A wealth of art on Paros…

This past week has seen a upswing in the opportunities one may have to view art,  or generally just wander around in a daze of artistic influence.  Like many people I have my favorites styles of artistic expression and I will try my best to not be a judge of either the art or the experiences of others.  True, much of what I saw did not appeal to me so I will focus on what I found to be charming, influential, skillful and expressionistic in a charged and inspiring fashion.  That being said I will be sure to give my opinions.

There are as many schools, i.e. ‘types’, of art as there are colors of socks in my sock drawer.  I can end a night of gallery openings feeling somewhat dizzy so it is best to wait a few days, let the dust settle and then post a short review.  On Friday night there were two openings that I enjoyed.  The first was that of my friend and mentor Jun-Pierre Shiozawa and his new collection of India ink paintings titled ‘Sacred/Wild’.  I have already written extensively about his work and his Kickstarter  efforts to get the show off the ground and flying.  I found the hung show to be inspiring, humorous yet also mysterious in the way that dreams are the mysteries of sleep.  The show was well attended and is up for a few more days.  As a member of the arts community here on Paros Jun-Pierre has been a positive force in an off-island art world that can often times be overly-opinionated and even callous.  His work speaks for itself and if you ask him about the current exhibition he is more likely to relate technical details or perhaps unwind his tale initial inspiration for these large monochromatic ink paintings of wild animals, at home in humanity’s domus sancti.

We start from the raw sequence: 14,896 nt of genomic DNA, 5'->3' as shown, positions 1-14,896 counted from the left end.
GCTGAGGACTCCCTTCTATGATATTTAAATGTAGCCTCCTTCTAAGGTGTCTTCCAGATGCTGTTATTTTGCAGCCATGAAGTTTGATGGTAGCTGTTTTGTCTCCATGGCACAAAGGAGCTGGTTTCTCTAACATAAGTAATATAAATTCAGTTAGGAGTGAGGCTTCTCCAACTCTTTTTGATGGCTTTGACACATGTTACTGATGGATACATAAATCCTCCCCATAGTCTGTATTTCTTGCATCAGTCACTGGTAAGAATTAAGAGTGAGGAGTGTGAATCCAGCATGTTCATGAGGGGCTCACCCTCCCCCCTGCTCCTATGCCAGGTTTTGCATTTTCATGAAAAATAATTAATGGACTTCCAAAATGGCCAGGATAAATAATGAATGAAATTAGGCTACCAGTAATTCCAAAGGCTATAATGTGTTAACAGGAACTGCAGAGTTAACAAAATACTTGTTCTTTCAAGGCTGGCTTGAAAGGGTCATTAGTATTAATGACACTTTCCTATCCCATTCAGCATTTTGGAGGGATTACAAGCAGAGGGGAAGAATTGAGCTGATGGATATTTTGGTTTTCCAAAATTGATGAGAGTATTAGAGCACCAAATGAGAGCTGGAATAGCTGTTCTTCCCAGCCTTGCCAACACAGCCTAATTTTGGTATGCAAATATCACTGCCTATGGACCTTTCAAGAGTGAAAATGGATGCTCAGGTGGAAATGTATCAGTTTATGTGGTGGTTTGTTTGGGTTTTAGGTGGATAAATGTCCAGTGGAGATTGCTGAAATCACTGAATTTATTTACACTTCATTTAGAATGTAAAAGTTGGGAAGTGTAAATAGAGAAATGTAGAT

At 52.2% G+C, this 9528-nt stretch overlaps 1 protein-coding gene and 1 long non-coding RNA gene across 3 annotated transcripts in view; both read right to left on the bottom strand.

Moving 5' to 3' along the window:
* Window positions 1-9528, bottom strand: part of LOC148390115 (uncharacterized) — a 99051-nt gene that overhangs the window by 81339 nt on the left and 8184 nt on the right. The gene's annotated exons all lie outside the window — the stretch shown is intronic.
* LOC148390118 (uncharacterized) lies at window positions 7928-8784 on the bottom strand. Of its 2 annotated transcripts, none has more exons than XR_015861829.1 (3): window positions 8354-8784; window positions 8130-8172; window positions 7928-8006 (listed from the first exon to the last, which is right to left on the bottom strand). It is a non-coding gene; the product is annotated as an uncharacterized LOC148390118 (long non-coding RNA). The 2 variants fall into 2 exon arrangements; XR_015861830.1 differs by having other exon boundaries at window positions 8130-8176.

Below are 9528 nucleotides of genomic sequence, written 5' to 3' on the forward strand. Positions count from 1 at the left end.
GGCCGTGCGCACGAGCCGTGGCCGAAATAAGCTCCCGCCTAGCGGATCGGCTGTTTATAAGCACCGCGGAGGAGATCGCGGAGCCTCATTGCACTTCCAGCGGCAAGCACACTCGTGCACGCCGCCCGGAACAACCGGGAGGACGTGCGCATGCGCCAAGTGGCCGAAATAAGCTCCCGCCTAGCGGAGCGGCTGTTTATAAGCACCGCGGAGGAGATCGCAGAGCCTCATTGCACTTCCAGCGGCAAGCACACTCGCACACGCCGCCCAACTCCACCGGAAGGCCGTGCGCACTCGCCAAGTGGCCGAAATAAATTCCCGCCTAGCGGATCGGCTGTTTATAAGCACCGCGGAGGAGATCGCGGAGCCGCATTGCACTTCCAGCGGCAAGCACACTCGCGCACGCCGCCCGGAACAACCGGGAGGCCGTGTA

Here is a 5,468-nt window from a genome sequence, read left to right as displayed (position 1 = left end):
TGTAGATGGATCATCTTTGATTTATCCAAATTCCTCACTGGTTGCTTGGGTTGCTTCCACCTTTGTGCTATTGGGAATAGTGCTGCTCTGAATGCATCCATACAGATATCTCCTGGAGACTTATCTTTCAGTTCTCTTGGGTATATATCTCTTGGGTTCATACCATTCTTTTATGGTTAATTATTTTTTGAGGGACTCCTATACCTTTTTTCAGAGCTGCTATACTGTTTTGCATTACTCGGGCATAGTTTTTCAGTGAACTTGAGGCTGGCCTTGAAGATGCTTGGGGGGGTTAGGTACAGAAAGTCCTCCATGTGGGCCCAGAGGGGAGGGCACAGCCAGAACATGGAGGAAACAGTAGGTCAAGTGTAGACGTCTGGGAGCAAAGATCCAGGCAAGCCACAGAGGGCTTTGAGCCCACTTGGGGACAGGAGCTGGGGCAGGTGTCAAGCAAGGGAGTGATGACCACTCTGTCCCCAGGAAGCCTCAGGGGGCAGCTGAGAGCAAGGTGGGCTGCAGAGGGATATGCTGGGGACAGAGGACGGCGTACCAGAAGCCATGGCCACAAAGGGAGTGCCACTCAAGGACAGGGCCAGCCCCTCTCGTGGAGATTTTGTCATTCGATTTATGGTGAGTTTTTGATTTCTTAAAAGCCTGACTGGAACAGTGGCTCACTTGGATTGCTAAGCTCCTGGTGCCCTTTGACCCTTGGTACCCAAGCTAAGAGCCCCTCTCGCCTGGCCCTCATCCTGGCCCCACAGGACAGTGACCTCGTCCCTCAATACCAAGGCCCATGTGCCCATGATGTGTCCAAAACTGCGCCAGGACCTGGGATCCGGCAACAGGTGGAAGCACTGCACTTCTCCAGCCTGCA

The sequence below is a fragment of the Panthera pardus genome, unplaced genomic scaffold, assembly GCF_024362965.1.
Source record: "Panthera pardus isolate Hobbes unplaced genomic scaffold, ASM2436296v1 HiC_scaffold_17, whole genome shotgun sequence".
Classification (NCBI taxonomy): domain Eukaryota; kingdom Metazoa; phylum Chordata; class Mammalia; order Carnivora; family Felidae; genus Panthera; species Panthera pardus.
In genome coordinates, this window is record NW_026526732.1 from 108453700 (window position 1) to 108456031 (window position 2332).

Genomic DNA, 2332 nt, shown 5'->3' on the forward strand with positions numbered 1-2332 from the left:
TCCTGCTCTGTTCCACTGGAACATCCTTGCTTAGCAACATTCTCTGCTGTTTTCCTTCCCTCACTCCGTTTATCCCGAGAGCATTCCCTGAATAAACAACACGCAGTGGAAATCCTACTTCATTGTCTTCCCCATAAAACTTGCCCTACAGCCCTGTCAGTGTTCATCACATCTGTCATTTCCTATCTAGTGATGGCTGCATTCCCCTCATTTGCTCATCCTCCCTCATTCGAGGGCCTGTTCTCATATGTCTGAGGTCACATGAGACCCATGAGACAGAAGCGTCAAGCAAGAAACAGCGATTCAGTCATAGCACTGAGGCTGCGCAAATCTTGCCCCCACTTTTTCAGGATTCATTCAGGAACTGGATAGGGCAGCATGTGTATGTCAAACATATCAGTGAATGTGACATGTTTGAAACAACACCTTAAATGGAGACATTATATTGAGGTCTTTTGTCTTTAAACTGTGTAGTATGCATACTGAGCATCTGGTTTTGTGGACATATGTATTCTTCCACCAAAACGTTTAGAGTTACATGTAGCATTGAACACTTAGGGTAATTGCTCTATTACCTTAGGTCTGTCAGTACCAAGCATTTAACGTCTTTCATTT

The second show I enjoyed was a very small exhibition of oil paintings by the artist Iokim Mineretzopoulos who has been working in conjunction with Euphrosyne Doxiadis, another Greek artist and art historian here on Paros.  The subject is ‘The Adoration of the Lamb’ and it will be combined in the near future with a small book of poems by the poet Rory Brennan and published by the Aegean Center Press.  Understanding that these few oil pieces were studies for a larger, more comprehensive work, I was charmed by their simplicity, delicacy and humility.   A few pieces  reminded me of the the dream-like backgrounds found in Renaissance portraiture.  Iokim’s work exudes ‘semnos’, or modesty, a trait that is often difficult to find, or perhaps absent, in the current market-driven art world.

The three other shows that opened this past weekend were, although not to my taste, a plus for the community.   I found their abstract expressionistic efforts mostly derivative, often mundane and, in one case, poorly contrived, but that is only this writers opinion.  The important aspect is that in two days there was a wealth of art on public display, as it always should.  It reminded me of my youth in Provincetown and Wellfleet, going from one gallery opening to the next: truly exciting.   For me, the experience was worth it.  It allowed me to use my eyes, absorb some color and socialize in a supportive setting.  In retrospect, it was a successful weekend for all involved.  People had fun seeing, being seen and seeing others.  The women were dressed up and everyone had the kind of color one associates with the summer crowd.  Even I, bumming about in my cargo shorts and Dr. Who t-shirt, felt at home in these dog-day galleries.


Some guests at the opening of ‘Sacred/Wild’ by Jun-Pierre Shiozawa


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